Each time Google releases a new animal from its zoo, some SEOs take the change in stride and others panic, fearing the worst. It happened with Panda and Penguin, and (not unexpectedly) it happened again in late September when the Google Hummingbird update was released. Considering how shy Google has been about Hummingbird, SEOs’ overreactions and anxieties make a lot of sense. Google never mentions the update in its official documents and prefers not to give away details of the algorithm. With so little to go off of, it’s no wonder we’re often left anxious and confused, digging for all those undisclosed details.
To help clear up some of the confusion, let’s take a calm and rational look at the Google Hummingbird update, separating fact from fiction and hopefully laying some of your fears to rest.
A month has passed since the update arrived and the dust is beginning to settle. Although many people became caught up in the initial hoopla accompanying Hummingbird’s arrival, now that the excitement has faded, we can sort out the misconceptions from the truths.
So what’s changed?
As we mentioned in our original post about the update, when Hummingbird was announced, Google emphasized that it would be a dramatic change for the algorithm. This is true, but it’s important to note that the change is only an evolution of the search process (not a revolution, as some SEOs feared). More and more people are using long-tail and conversational queries and the Google Hummingbird update responds to this change, using language recognition to improve the search engine’s ability to understand users’ intent. It’s the beginning of the Semantic Web.
Synonyms vs. Semantics
Although Google has been taking synonyms into account since 2002 to improve search results, they’ve realized that using a thesaurus isn’t always effective. It improves the accuracy of search results, but it doesn’t allow the search engine to truly understand queries. To fix this, Google created Hummingbird. So while synonyms are still very important, they’ve been overshadowed by semantic search. The algorithm now takes relationships between search entities into play and uses those to pull out the query’s meaning. This will improve both search results and the ads that appear on those pages.
Changes in Traffic and Rankings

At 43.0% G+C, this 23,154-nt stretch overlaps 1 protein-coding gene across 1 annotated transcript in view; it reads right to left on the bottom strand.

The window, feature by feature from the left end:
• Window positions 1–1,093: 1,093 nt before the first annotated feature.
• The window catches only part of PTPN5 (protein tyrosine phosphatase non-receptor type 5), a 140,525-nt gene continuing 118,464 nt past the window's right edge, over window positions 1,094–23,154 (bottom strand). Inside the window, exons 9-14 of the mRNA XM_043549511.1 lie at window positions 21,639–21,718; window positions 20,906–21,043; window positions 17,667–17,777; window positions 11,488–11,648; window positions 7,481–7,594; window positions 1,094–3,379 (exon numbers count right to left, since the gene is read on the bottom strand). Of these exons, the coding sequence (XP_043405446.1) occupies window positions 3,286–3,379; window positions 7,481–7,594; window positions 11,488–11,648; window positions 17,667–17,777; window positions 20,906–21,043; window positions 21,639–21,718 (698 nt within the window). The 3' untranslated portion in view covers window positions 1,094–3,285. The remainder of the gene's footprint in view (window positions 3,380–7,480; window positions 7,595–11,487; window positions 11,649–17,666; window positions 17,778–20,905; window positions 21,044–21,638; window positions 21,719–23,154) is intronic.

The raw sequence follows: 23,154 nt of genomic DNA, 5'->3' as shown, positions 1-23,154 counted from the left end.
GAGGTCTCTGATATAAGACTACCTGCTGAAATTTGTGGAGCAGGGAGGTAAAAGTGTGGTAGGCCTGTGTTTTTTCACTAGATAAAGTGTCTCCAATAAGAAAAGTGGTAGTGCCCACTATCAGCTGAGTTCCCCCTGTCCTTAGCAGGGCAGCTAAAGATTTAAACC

Although it was claimed that 90% of searches would be affected by the Google Hummingbird update, most SEOs have reported very little change in their traffic and rankings. This may seem strange, but remember that Hummingbird targets conversational queries, not the keyword queries that SEOs tend to track. More importantly, it affects searches, not search results. The sites most affected were ones that relied purely on long-tail keywords and also had little (or no) authority.
What to Do
Going forward with Hummingbird, it is important that we continue to create quality content (content that will be shared and linked) that is contextually understandable by Google. Structured data is helpful and so are external links on authoritative websites, but don’t think that websites like Schema.org will magically improve your rankings. Furthermore, there is not a clear relationship between Hummingbird and Knowledge Graph, as many suspected, and Hummingbird is not based solely on the Knowledge Base, as others surmised. However, it does seem to be somewhat connected to 100% (not provided), which was introduced at around the same time.
If you’re still concerned about the changes brought on by the Google Hummingbird update, I would recommend the following actions: write for a specific audience, use a clear information architecture, create a semantic content model, focus on building a low quantity of super high authority links with relevant content, and work on gaining referral traffic and brand visibility.
Basically, the rules haven’t changed much. All the ranking factors you know and love are still important, and sites that are authoritative and relevant to a query will still rank well. Quality content and relevant, authoritative links are still essential to your SEO efforts.
Hummingbird, like all of Google’s updates, created a splash when it arrived in September, but the water’s calmed and the horizon’s clear.
Great SEO is still great SEO. It’s as simple as that.